Comment, Living in Limbo: Mandatory Detention of Immigrants Under the Illegal Immigration Reform and Responsibility Act of 1996
Amy Kathleen Langenfeld
Arizona State University (ASU) - Sandra Day O'Connor College of Law
Arizona State Law Journal, Vol. 31, p. 1041, 1999
This Comment discusses the troubling implications of the 1996 reforms with respect to international human rights law and the Due Process Clause and separation of powers safeguards of the United States Constitution. Part II describes the challenges faced by immigrants detained in the United States. Part III discusses the Reform Act's performance under international human rights standards as well as domestic standards such as due process and separation of powers. Part IV presents recommendations for any or all of the three branches of federal government to reconcile immigration policies with these standards. For example, one option for ensuring that the Reform Act's expedited removal and mandatory detention provisions conform with due process and separation of powers is restoring immigrants' access to judicial review. However, other practical options have been proposed. Some of the available solutions would accommodate immigrants' need for protection and governmental needs for effective immigration laws, and would not require legislative overhaul of the Reform Act.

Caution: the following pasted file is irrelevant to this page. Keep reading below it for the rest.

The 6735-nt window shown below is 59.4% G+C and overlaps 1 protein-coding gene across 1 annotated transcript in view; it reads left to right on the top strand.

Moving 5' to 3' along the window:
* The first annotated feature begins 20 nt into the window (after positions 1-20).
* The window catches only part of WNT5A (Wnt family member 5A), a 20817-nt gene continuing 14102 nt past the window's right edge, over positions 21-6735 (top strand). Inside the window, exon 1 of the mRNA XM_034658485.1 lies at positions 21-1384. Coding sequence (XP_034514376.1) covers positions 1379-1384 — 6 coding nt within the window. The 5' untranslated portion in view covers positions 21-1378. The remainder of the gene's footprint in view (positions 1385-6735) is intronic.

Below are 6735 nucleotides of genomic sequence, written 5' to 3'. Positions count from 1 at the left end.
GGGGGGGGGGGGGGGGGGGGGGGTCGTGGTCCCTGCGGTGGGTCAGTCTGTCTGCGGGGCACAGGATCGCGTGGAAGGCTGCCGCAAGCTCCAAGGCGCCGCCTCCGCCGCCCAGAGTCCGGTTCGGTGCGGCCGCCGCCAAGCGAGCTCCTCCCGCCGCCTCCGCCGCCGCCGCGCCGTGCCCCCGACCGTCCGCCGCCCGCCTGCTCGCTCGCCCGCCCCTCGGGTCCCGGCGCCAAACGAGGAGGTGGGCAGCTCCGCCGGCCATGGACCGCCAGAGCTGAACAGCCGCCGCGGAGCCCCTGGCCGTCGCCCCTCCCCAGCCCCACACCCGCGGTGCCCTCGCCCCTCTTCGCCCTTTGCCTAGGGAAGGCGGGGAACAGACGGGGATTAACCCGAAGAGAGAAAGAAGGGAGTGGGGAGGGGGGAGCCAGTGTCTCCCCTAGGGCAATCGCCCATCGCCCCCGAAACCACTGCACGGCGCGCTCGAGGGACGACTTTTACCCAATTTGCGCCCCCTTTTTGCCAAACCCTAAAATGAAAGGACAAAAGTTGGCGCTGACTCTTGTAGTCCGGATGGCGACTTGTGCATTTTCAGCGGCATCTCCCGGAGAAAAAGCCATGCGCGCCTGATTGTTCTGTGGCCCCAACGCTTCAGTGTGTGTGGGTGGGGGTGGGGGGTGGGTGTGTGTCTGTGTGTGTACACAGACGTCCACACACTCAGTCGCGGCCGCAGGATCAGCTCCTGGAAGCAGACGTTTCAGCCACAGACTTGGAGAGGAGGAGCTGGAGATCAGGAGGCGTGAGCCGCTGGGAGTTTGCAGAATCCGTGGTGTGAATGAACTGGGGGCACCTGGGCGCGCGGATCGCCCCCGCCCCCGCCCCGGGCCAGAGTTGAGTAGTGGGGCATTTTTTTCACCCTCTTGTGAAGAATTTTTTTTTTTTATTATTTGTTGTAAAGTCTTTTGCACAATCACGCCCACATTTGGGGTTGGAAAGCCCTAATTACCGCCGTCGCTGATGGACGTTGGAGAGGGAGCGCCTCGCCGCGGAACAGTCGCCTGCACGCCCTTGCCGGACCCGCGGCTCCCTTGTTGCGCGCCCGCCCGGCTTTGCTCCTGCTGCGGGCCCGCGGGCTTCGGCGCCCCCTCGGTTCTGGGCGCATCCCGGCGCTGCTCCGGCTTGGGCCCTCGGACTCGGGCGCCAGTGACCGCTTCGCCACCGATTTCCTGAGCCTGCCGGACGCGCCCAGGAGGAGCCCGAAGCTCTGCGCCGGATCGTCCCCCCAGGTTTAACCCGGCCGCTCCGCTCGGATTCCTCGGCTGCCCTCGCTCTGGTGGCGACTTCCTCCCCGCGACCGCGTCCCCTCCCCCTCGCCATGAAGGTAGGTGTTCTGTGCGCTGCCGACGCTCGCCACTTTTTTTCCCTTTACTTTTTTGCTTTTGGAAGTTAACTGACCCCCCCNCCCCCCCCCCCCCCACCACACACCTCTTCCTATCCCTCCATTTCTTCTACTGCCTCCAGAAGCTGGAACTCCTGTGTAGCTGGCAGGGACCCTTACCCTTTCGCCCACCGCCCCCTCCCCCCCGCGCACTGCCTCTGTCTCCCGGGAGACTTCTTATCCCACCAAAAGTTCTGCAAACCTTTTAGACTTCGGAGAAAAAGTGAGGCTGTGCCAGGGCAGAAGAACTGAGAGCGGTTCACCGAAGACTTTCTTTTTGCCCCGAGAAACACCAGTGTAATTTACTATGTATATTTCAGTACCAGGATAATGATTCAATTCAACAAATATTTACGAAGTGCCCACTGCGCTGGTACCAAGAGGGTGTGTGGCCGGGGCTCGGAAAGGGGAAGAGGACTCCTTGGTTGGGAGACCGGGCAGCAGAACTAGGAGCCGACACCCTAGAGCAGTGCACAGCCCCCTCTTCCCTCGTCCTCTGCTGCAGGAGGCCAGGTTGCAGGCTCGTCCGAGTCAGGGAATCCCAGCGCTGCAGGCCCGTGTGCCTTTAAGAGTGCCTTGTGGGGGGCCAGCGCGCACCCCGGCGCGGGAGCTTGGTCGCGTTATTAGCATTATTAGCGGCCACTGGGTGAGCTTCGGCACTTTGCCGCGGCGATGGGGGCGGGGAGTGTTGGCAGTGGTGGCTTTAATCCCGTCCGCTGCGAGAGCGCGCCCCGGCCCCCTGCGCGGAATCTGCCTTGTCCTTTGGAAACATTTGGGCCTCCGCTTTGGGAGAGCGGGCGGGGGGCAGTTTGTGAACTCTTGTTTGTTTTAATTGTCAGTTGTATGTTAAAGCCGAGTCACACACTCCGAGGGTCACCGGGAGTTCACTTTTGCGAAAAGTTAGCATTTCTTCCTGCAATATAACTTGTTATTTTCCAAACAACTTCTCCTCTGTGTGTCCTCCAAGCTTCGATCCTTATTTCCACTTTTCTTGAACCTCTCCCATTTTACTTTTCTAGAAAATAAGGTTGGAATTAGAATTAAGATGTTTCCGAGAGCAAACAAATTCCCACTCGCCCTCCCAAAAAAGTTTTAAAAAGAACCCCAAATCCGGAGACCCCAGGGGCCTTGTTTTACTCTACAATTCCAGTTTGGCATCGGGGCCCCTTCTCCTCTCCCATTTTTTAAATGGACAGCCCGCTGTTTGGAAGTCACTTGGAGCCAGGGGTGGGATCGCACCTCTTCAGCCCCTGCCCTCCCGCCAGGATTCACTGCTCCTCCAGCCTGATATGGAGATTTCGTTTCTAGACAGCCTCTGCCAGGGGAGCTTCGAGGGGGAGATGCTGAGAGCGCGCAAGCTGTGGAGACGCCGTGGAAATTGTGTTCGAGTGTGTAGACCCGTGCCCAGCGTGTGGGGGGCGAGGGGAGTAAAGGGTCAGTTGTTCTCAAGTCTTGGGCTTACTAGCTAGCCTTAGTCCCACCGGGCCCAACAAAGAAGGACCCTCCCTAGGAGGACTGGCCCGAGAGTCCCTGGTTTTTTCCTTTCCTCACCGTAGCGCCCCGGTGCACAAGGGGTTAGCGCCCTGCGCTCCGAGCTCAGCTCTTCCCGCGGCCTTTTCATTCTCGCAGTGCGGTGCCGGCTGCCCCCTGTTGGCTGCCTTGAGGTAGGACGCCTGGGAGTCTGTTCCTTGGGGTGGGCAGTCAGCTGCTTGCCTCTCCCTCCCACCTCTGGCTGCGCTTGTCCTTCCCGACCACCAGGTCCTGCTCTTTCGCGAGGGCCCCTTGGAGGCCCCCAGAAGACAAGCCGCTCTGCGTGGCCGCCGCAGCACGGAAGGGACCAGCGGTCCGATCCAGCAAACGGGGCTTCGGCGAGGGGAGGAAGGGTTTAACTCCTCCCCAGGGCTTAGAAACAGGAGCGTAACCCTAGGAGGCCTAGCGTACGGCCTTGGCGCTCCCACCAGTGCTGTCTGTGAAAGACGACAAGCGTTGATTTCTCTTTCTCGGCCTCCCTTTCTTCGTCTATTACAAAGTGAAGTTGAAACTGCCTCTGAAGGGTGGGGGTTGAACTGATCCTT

Number of Pages in PDF File: 29Accepted Paper Series
Date posted: July 12, 2009
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